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Should you have a HIPAA authorization form?

It starts out as a typical Tuesday. Lou has gotten up and the coffee is ready. He has the Wheaties with raisins set for Betty and a nice blueberry muffin for him. They have plans to go to church and then visit with friends. They’ve been retired for almost 20 years, and besides the typical ailments, they are doing fine.  They are still in their South Shore home, but their three kids, Mary Beth, David and Mark, have settled elsewhere.

HIPAA Protects Your Medical History

It starts out as a typical Tuesday for Mary Beth. too. Her husband has left for work. She gets the kids their breakfast, packs their lunches and drops them off at the Y camp on her way to work. Mary Beth calls her parents frequently to “check in.” Being in Virginia was a great move for the family, but she wishes she lived closer to her parents.

The day for Lou, Betty, and Mary Beth turns out to be anything but typical. Mary Beth gets the call from Dad that Mom has fallen. She is on her way to the hospital. Dad is upset and overwhelmed. Their worlds have come to a screeching halt. Mary Beth assures her Dad she will call the hospital and get an update. If Mary Beth was your daughter, would the hospital give her information on your condition?

Since Lou and Betty had a HIPAA (Health Insurance Portability and Accountability Act of 1996) form designating each other and their three children as their HIPAA agents, the hospital would be able to share information with them. This form authorizes the HIPAA agent(s) to get information relating to their medical condition. Without it, the hospital can’t release any patient information. Mary Beth just emailed a copy to the admitting desk and was able to get an update for Dad. Mom broke her arm and was bruised. She was OK and would be released in a couple hours.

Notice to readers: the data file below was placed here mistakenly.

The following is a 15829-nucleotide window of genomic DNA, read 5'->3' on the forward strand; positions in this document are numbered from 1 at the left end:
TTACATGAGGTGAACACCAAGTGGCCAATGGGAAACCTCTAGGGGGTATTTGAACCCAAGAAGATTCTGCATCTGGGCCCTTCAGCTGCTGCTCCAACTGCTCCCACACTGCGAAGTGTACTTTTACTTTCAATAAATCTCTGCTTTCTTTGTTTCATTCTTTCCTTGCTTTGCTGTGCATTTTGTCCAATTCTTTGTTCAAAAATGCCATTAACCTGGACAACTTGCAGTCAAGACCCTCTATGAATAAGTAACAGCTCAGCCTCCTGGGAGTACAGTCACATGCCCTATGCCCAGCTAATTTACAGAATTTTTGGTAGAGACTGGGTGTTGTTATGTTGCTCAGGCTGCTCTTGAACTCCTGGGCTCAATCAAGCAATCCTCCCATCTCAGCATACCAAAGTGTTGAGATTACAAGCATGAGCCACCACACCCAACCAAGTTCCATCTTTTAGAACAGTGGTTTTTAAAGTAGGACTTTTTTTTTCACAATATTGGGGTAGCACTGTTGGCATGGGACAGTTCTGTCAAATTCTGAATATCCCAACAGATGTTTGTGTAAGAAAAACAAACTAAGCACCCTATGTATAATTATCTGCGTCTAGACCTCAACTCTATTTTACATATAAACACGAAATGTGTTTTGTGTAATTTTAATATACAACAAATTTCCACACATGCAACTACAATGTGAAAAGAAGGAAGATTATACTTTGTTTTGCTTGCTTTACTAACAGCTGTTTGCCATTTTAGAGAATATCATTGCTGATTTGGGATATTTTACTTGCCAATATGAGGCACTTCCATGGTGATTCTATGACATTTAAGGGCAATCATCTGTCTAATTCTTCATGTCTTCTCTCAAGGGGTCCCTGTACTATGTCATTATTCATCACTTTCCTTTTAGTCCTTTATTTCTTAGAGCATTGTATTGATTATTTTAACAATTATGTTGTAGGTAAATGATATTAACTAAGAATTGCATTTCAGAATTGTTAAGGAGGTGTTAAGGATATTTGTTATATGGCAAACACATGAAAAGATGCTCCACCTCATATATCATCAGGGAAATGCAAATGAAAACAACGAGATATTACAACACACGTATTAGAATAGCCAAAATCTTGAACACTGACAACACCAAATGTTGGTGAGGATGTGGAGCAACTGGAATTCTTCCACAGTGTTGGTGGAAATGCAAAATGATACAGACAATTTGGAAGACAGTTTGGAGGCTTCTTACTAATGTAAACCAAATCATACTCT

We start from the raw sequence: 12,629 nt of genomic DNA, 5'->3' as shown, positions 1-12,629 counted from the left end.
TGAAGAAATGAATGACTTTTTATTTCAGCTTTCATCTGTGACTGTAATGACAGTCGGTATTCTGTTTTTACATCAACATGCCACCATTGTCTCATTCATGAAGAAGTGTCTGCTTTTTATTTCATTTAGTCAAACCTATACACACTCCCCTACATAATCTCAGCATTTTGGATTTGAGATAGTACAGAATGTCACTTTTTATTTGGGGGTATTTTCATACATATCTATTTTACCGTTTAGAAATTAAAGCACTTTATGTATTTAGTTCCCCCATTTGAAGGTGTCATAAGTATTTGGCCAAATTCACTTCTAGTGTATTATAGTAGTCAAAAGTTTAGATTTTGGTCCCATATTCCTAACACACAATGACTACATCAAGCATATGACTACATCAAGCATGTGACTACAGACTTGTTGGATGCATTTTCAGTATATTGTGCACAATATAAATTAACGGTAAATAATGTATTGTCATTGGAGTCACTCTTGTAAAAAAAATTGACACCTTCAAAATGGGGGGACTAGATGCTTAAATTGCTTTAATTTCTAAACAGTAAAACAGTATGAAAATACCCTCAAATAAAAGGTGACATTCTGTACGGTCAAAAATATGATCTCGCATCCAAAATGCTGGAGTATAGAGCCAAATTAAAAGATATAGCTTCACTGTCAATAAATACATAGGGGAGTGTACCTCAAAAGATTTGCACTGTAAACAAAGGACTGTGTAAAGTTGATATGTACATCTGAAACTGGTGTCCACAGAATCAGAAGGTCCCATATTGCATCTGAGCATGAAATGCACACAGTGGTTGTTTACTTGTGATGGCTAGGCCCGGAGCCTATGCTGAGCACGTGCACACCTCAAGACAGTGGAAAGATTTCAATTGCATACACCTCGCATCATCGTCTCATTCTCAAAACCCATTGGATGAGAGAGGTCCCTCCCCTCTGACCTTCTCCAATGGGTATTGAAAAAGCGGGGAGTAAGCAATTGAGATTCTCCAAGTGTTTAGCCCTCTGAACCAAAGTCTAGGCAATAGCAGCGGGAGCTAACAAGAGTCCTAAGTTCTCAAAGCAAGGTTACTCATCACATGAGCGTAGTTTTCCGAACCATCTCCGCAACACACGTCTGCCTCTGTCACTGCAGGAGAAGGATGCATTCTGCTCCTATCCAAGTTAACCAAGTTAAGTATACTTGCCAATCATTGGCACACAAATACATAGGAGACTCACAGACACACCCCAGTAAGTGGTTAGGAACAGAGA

If the unexpected happens, are you prepared? The HIPAA authorization is just one of several estate planning documents that once completed can give you peace of mind. If you’re prepared, “my oh my what a wonderful day!”

Elder Law Attorney Romano practices Estate Planning and Medicaid Planning. For a list of his FREE upcoming “Estate Planning Essentials” workshops, go to the workshops tab above.

Celebrate Elder Law Month

You’re invited to join me in observance of National Elder Law Month. I will be conducting a free “Estate Planning Essentials” Workshop.

When: Wednesday, May 23, 2012

Time: 10:00am to 12:00pm

Where: Tufts Library, 46 Broad Street, Weymouth

RSVP: 617-769-9843

The program is part of a nationwide observance of National Elder Law Month during the month of May.  National Elder Law Month is sponsored by the National Academy of Elder Law Attorneys (NAELA). 

This educational workshop will focus on how seniors can remain in control of their assets, retain all income from their assets, and qualify for Medicaid. Attendees will also learn how to protect their family from nursing home costs and their children’s indiscretions. With more than 37.8 million Americans 65 years or older and with baby boomers growing older, the importance of planning for one’s legal needs has become essential.

Elder Law is a specialized area that involves representing, counseling and assisting seniors, and their families in connection with a variety of legal issues, with a primary emphasis on promoting the highest quality of life for individuals. When clients visit an elder law attorney, they generally present problems beyond the need for a will or a power of attorney. I am familiar with the network of services and providers who assist clients effectively.